Later on we headed to the south entrance of the park which led 38 miles down to the sea and right through the national park. We did four short trails through a variety of terrain, with lakes, ponds, and thick forest, but there didn’t seem to be any life when we visited except for one hidden alligator and two huge and colourful cricket looking insects. We decided we had to continue the road till the end though, we couldn’t leave and not see the whole area so we drove and drove until we reached Flamingo. Daphne had to conquer two passes which we hadn’t expected to encounter ‘Rock Reef Pass’ was 3ft high and had us giggling at how an earth it could be called a pass. When we reached Flamingo we opened the doors, had a little stretch and got absolutely swarmed by mosquitos. They were horrendous!! We walked to the shoreline for a view of the milky green sea dotted with islands and ran back. We darted into a building hoping to seek refuge and went into the family restroom. We couldn’t even pee without being mauled alive and had to swat each other…one of our most romantic moments. We ran back to Daphne and Craig opted for repellent while I put long clothes on. The information centre was closed but a sign had an arrow showing the mosquito conditions. Apparently on our visit we were in the middle at unpleasant, I can’t imagine visiting when the arrows pointing at the top of the chart labelled ‘hysterical’.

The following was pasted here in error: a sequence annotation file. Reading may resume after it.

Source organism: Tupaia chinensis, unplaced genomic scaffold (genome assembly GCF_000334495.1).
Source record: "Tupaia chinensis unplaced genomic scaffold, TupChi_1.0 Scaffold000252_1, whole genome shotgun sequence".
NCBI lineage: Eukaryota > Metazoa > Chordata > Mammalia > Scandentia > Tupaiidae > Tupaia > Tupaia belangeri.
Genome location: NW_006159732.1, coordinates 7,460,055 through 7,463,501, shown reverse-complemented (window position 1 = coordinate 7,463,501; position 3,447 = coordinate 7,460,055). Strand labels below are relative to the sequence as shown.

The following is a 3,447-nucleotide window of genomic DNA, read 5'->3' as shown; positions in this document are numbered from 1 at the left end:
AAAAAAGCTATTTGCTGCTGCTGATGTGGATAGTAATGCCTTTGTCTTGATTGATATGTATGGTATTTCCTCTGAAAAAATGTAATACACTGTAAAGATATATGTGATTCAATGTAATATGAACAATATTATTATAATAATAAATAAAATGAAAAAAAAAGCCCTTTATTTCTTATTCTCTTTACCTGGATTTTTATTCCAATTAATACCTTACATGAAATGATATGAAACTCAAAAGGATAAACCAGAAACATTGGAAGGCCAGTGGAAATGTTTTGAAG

The Everglades is the only place in the world where alligators and American crocodiles live close to one another. I can’t be sure but I think we saw a crocodile, when we got closer to the edge of the jetty but it abruptly dove into the water. The water was still and the colour of ink, really shiny and black. A couple of kayakers paddled by and the croc came back to the surface just a meter from them and dove right back down causing a big splash…they paddled back to shore pretty quickly. A campground was nearby so we headed there to just fill up on water. The Flamingo area is where the US military and scientists test mosquito repellent, therefore they are abundant and building a campground their seemed laughable. We were surprised to see people actually camping there and couldn’t work out if we felt bad for them or wanted to do a Dr. Evil laugh. It was scorching hot but people had camp fires roaring to discourage the mosquitos. A couple were taking refuge in the netted inner part of their tent so were visible to the world and we couldn’t help but laugh at them frantically swatting mozzies that had got inside. A group of people on a tour were all suited and booted in coats, long trousers, hats and mosquitos nets over their faces. It would be like a sauna in all those clothes, I would imagine that the brochure for the company shows happy families paddling a canoe in the wilderness, and then they turn up and are handed a suit similar to a person dealing with an Ebola patient. It just wasn’t fun, we struggled just filling up our water canister and quickly hit the road. I still wanted to see the pink spoonbill birds so we pulled up at Eco Pond to have a quick peek. The trail was grassy so as soon as we stepped on it the air around us turned black with clouds of mosquitos that had been awoken. We were covered in bites, we may or may not have contracted zika and we were fed up with the area. It was time to leave.